With that much turnover on the back end of the defense, it would make sense for Green Bay to pursue an experienced safety to pair with Alexander, Dougals and Stokes. Currently with $24 million in cap space, according to OverTheCap.com, that's more than enough room to make a splashy signing at the position, especially considering what the New Orleans Saints did to sign quarterback Derek Carr despite being in the red in cap room. The safety position is one of the deeper groups in the upcoming free agency class. Jordan Poyer -- the only player with 20 or more interceptions (22) and 10 or more sacks (10.0) since 2017 when he joined the Buffalo Bills -- Jessie Bates III -- the Cincinnati Bengals leader in tackles (479) and interceptions (14) since entering the NFL in 2018 -- and Vonn Bell -- who ranks as one of the most physical safeties in the league since joining the Bengals in 2020 with eight forced fumbles (most among safeties since 2020) and four fumbles recovered (tied for second-most among safeties since 2020) -- are all free agents this offseason. Any one of those three would represent an upgrade in the Packers secondary.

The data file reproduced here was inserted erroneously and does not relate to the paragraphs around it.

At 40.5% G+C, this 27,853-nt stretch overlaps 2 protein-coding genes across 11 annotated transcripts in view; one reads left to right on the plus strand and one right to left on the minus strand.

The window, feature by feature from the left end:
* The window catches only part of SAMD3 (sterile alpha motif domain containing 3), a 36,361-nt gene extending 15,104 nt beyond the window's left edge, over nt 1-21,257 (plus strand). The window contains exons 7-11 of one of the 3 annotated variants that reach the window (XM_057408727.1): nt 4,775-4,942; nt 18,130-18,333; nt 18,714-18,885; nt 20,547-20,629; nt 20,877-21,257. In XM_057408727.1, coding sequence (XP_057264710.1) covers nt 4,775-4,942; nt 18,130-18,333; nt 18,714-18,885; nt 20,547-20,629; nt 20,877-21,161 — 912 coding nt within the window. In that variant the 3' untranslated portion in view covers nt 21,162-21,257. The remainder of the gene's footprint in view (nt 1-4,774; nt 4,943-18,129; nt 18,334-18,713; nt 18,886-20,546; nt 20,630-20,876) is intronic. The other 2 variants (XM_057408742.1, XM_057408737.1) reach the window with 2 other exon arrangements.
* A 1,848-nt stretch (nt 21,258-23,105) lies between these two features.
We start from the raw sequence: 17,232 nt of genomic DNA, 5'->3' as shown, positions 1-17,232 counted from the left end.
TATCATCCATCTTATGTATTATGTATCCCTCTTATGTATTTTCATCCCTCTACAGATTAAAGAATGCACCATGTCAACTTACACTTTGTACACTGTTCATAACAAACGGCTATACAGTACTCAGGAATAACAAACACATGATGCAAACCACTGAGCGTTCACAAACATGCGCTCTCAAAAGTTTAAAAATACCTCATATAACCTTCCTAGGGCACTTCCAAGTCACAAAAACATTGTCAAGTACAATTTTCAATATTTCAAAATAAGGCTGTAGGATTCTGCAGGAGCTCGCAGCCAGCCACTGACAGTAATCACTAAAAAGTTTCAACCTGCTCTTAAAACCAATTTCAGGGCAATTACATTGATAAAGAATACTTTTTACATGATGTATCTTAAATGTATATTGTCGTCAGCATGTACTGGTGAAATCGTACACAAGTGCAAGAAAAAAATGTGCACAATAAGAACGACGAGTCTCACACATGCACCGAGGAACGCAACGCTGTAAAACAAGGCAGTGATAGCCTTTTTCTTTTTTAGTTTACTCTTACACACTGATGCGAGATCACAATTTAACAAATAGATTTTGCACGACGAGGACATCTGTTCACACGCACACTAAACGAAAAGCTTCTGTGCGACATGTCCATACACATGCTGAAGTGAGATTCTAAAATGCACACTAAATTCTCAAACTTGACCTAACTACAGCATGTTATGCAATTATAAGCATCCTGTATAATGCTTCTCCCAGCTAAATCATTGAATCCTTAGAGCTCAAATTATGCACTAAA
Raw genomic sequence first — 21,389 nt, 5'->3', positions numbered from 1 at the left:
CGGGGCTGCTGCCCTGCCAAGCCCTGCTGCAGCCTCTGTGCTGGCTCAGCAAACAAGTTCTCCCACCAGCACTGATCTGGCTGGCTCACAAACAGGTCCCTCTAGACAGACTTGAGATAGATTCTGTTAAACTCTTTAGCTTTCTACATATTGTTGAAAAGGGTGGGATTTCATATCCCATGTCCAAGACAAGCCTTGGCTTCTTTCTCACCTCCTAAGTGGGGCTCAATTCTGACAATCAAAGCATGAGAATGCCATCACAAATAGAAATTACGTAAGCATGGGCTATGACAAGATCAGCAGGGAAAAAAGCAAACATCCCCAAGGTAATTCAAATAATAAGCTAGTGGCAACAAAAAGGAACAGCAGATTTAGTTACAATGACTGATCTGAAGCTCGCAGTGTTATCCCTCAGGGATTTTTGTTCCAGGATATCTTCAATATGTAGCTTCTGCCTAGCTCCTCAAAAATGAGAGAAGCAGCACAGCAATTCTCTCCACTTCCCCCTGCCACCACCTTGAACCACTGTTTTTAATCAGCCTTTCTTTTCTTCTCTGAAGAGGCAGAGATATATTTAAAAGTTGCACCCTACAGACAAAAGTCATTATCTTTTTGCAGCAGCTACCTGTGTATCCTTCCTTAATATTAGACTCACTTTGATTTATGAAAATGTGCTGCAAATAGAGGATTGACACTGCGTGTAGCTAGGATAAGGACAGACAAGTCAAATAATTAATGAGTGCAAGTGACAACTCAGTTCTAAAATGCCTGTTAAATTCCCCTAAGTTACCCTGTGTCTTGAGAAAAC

However, should Gutekunst opt not to spend a significant chunk of the Packers' $16.5 million in cap space, Cleveland Browns safety John Johnson III, who played under Green Bay defensive coordinator Joe Barry with the Rams, or New York Giants safety Julian Love could be more affordable options.
Add depth at edge rusher through free agency and the draft
The Packers had the 10th-best pressure rate this season at 34.6% -- a strong year from a macro view in terms of bothering opposing quarterbacks. However, that figure is propped up by the first nine weeks of the season when their 39.8% rate was the second-best in the NFL. During that span, linebacker Rashan Gary dominated with 38 pressures, tied for fifth-most in the NFL, and six sacks. Once Weeks 10-17 rolled around -- after the 25-year-old Gary went down with a torn ACL -- they plummeted with the sixth-lowest rate in the league (29.7%).
Green Bay's other outside linebacker, 30-year-old Preston Smith, had a solid year as one of 23 players in the NFL with at least 20 quarterback hits and eight sacks, but the Packers' defense needs more than just those two, given the pass rush died when one of them couldn't play.